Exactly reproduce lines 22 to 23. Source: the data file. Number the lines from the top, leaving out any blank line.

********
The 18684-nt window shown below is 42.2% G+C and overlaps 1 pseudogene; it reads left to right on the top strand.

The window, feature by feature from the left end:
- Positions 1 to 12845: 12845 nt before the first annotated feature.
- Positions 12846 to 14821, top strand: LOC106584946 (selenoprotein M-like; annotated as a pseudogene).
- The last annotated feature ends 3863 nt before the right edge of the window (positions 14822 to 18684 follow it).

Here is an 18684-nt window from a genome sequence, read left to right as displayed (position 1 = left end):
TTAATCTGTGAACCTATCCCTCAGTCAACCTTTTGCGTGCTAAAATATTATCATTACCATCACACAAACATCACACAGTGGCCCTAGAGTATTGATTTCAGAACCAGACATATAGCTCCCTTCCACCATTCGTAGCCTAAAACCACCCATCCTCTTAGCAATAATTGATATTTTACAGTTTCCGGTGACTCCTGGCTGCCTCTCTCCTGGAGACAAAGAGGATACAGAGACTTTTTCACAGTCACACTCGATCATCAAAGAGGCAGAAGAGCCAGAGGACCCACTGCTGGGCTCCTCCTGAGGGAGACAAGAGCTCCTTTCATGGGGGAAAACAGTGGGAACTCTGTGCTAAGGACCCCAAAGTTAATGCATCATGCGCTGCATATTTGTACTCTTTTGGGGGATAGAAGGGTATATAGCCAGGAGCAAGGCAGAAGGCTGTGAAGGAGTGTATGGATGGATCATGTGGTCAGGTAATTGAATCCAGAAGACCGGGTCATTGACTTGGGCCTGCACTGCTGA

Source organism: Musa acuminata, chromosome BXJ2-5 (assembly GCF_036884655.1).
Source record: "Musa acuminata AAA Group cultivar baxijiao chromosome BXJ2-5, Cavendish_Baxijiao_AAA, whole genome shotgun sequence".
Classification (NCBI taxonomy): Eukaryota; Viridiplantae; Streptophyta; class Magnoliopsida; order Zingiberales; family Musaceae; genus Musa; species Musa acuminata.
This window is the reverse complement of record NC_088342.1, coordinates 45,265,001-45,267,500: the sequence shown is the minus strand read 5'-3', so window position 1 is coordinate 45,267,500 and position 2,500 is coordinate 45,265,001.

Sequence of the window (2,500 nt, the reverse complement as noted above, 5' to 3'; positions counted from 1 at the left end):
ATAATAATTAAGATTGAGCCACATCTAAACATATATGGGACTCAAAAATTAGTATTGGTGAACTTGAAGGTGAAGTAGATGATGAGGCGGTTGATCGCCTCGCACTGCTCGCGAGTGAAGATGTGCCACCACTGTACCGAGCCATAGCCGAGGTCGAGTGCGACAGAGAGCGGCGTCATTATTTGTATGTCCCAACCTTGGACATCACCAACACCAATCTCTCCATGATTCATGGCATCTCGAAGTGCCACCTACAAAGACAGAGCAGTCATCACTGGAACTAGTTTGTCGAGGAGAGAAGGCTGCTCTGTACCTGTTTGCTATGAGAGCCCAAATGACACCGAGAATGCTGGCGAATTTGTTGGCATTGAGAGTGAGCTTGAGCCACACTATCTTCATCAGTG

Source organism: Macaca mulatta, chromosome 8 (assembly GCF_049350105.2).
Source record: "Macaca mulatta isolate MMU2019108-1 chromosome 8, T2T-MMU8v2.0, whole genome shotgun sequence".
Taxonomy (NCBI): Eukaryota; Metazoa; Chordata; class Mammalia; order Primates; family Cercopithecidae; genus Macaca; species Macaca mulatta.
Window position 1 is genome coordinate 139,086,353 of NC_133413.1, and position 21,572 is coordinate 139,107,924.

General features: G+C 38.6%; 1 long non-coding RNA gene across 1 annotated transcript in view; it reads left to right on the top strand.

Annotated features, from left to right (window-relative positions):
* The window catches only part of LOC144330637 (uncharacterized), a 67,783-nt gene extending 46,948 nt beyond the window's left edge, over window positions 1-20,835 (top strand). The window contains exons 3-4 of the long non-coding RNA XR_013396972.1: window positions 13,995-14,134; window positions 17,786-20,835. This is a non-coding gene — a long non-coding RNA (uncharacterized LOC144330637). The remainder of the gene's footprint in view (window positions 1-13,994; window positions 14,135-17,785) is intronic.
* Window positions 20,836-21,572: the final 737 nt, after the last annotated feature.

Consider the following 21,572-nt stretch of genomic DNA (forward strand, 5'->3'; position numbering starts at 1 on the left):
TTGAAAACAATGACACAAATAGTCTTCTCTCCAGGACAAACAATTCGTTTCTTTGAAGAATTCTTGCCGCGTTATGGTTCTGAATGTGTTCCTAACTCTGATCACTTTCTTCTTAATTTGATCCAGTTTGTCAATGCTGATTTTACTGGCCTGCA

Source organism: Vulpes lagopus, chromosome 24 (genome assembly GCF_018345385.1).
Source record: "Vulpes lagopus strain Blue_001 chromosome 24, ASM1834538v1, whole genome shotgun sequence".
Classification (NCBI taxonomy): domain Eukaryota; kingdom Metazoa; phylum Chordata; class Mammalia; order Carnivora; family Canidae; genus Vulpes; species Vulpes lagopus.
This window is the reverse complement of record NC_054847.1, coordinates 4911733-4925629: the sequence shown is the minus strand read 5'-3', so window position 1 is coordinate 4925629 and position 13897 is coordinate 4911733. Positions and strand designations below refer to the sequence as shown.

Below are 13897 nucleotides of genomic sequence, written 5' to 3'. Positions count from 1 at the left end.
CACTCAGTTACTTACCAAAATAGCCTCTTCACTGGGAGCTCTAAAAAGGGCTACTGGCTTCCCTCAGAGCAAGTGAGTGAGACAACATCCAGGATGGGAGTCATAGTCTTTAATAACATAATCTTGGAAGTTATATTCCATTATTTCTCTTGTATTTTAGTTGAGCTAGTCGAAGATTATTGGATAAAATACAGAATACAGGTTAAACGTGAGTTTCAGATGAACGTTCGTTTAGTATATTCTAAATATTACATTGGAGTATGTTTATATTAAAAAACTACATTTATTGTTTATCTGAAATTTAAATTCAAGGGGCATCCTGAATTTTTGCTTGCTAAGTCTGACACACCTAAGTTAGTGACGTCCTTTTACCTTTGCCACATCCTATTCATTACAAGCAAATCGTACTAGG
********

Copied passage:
Consider the following 21,572-nt stretch of genomic DNA (forward strand, 5'->3'; position numbering starts at 1 on the left):
TTGAAAACAATGACACAAATAGTCTTCTCTCCAGGACAAACAATTCGTTTCTTTGAAGAATTCTTGCCGCGTTATGGTTCTGAATGTGTTCCTAACTCTGATCACTTTCTTCTTAATTTGATCCAGTTTGTCAATGCTGATTTTACTGGCCTGCA